Many of my clients and audience members are driven to get out there and share their expertise by their stories. They want to talk about how they got past a difficult, transformative experience in their life or business; however, they find it incredibly scary to share these stories.
Our stories can be difficult to share due to many relevant factors like how sharing these stories may impact our relationships with the people who are also players in those stories or how sharing this information may impact our credibility.
In this episode, I want to share how to tell a story in a way that takes care of us and, at the same time, powerfully serves our audience. We also go into how to deal with the most common fears of telling your most powerful and vulnerable stories.
I hope that the ideas I share in this episode help you feel excited about reaching the edges of your courage in telling your stories!
If you’d like more guidance on how to tell your story, check out my blog post where I share one of my own scary stories together with some specific guidance on telling your own scary story.
What You’ll Learn from this Episode:
- Why your story matters.
- How to tell your story in a way that serves.
- How to conduct a powerful audience analysis.
- What you can do to make it easier to share stories that involve other people.
- How to address your fears of possibly harming your credibility.
Listen to the Full Episode:
Featured on the Show:
- I would love to know what resources, strategies, and stories you're looking for so I can serve you better on Beyond Applause! Leave me a rating and review on iTunes and let me know what you think!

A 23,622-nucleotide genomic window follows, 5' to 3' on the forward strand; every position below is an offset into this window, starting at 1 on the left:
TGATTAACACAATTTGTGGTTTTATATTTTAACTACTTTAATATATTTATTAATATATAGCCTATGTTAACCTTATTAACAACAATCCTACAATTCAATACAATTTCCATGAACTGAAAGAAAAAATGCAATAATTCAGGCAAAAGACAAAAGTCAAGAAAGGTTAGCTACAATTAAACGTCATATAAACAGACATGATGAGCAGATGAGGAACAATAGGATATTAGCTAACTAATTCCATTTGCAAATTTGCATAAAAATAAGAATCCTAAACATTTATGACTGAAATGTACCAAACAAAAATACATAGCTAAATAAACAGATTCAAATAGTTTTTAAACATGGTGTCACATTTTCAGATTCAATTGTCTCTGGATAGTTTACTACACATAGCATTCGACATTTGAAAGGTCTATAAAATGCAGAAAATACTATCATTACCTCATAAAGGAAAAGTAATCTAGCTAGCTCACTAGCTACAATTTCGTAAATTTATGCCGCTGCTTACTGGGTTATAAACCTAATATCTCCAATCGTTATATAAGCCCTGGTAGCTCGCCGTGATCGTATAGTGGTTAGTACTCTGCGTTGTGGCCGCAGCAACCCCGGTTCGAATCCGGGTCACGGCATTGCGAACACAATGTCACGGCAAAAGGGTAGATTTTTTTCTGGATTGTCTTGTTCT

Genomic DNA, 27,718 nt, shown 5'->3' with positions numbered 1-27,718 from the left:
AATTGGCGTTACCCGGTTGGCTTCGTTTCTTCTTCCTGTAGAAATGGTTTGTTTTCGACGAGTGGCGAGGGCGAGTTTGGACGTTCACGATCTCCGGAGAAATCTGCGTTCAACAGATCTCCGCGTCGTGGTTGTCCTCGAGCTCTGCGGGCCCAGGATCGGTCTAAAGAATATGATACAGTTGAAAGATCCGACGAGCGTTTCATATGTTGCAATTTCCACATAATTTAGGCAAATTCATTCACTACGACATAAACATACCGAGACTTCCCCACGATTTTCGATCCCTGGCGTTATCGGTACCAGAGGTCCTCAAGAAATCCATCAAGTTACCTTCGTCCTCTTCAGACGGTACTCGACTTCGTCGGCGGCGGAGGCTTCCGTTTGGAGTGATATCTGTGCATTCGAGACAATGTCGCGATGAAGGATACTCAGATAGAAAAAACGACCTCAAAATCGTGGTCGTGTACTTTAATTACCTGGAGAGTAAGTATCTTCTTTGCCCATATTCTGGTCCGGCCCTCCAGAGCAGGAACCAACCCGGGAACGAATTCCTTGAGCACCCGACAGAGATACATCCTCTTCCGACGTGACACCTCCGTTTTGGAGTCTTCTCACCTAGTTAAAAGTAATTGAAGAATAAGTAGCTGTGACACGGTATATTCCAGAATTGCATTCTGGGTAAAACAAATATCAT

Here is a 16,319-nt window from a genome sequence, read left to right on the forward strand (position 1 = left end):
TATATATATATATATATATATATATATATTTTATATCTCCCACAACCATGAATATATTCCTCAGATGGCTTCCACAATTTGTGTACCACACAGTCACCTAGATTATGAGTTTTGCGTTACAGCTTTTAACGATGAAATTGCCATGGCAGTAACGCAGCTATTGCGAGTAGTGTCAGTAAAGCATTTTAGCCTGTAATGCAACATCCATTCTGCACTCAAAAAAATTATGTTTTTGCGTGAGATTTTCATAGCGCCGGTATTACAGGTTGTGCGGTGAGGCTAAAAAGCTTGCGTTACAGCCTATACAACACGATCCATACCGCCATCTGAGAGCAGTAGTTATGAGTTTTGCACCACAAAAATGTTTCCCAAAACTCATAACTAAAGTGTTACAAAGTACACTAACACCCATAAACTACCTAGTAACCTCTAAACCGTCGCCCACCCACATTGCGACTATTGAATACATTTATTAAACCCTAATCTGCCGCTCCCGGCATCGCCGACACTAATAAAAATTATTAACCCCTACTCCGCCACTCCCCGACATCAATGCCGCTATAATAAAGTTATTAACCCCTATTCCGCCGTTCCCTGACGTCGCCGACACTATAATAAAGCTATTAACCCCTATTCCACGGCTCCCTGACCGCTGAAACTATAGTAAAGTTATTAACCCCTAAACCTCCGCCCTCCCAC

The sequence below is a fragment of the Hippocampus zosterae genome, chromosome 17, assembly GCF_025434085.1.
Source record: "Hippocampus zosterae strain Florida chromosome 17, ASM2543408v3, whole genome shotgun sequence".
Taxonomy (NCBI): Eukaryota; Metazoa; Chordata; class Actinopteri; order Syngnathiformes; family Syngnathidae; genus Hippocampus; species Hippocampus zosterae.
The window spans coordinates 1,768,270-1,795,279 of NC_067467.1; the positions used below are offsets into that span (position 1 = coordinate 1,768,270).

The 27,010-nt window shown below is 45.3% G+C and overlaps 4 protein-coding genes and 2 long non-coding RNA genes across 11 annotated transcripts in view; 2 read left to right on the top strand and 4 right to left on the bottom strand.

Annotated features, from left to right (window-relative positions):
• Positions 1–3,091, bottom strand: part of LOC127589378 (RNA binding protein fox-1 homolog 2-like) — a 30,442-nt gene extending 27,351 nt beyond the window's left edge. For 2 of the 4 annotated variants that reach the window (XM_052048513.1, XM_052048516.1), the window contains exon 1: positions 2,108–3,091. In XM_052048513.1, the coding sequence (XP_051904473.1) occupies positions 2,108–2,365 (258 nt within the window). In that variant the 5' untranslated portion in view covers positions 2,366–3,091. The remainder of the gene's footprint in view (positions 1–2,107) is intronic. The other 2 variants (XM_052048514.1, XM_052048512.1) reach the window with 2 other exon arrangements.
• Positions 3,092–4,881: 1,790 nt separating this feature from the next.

- Ep #2: How to Get on the TEDx Stage with Moe Carrick
- The only presentation outline you’ll ever need (TOPOYEN).
- Ellen Waterston | The Story You Came to Tell
- Dr. Wayne Dyer
- Aidan Donnelly Rowley | Ivy League of Insecurities
- Rising Strong by Brené Brown
- Brené Brown | TED Talks
- How to tell your story when you’re afraid of being judged
Full Episode Transcript:
You are listening to the Beyond Applause podcast, episode number six.
Welcome to Beyond Applause, a podcast for mission-driven leaders, coaches, and creatives who are ready to share their expertise and stories through public speaking. Here's your host, Michelle Barry Franco.
Hello my speaker friends. We need to talk about one of my very favorite topics today. I'm probably going to say that a lot of times here on the podcast, but this really is one of my very favorite because we're going to talk about your personal stories. And I want to talk about this because it comes up so often. I hear from clients, people in my audiences. It's actually one of the first things that people want to ask me when we get on the phone to talk about speaking coaching. They're asking. My story is what drives me to want to get out there and share my expertise. To share how I got past this very difficult circumstance.
You know, often they've been through some kind of transformation, and their story is … Their own story and experience is what makes them want to go out and share it with so many other people. And yet, our stories can be very scary to share. We're afraid of the relationships we have with people who are also players in that story. We're afraid of our credibility. Tell this story will actually put a crack in this sort of shiny exterior. All of those things. So we're going to dive into all of that. Basically, we're going to talk about how to tell our stories in a way that takes care of us, and powerfully serves our audience because that is what our stories can do.